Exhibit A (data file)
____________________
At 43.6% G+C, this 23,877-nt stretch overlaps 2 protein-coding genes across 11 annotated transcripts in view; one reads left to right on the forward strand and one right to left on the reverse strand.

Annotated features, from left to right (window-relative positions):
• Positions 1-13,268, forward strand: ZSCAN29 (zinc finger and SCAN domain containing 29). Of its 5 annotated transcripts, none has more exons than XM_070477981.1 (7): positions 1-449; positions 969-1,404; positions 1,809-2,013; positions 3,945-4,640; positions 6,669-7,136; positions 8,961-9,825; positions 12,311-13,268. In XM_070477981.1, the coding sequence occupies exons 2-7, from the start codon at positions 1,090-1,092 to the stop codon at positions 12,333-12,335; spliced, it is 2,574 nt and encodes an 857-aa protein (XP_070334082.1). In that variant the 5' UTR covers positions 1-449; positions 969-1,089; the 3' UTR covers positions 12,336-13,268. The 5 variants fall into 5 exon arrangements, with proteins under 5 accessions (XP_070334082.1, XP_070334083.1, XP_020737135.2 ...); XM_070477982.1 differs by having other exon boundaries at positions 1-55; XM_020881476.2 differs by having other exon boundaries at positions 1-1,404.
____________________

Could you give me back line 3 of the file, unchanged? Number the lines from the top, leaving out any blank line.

• Positions 1-13,268, forward strand: ZSCAN29 (zinc finger and SCAN domain containing 29). Of its 5 annotated transcripts, none has more exons than XM_070477981.1 (7): positions 1-449; positions 969-1,404; positions 1,809-2,013; positions 3,945-4,640; positions 6,669-7,136; positions 8,961-9,825; positions 12,311-13,268. In XM_070477981.1, the coding sequence occupies exons 2-7, from the start codon at positions 1,090-1,092 to the stop codon at positions 12,333-12,335; spliced, it is 2,574 nt and encodes an 857-aa protein (XP_070334082.1). In that variant the 5' UTR covers positions 1-449; positions 969-1,089; the 3' UTR covers positions 12,336-13,268. The 5 variants fall into 5 exon arrangements, with proteins under 5 accessions (XP_070334082.1, XP_070334083.1, XP_020737135.2 ...); XM_070477982.1 differs by having other exon boundaries at positions 1-55; XM_020881476.2 differs by having other exon boundaries at positions 1-1,404.